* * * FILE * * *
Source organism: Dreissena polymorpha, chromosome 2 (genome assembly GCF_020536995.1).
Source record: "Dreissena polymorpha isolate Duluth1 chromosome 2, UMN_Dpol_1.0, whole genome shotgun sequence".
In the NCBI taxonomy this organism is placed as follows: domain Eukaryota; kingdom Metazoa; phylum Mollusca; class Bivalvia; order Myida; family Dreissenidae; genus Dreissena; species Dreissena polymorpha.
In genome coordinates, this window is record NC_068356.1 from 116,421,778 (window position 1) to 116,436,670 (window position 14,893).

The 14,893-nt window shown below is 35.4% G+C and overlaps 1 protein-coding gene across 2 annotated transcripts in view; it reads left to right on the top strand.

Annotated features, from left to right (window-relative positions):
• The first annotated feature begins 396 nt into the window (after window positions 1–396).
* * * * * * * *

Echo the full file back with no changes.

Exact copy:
Source organism: Dreissena polymorpha, chromosome 2 (genome assembly GCF_020536995.1).
Source record: "Dreissena polymorpha isolate Duluth1 chromosome 2, UMN_Dpol_1.0, whole genome shotgun sequence".
In the NCBI taxonomy this organism is placed as follows: domain Eukaryota; kingdom Metazoa; phylum Mollusca; class Bivalvia; order Myida; family Dreissenidae; genus Dreissena; species Dreissena polymorpha.
In genome coordinates, this window is record NC_068356.1 from 116,421,778 (window position 1) to 116,436,670 (window position 14,893).

The 14,893-nt window shown below is 35.4% G+C and overlaps 1 protein-coding gene across 2 annotated transcripts in view; it reads left to right on the top strand.

Annotated features, from left to right (window-relative positions):
• The first annotated feature begins 396 nt into the window (after window positions 1–396).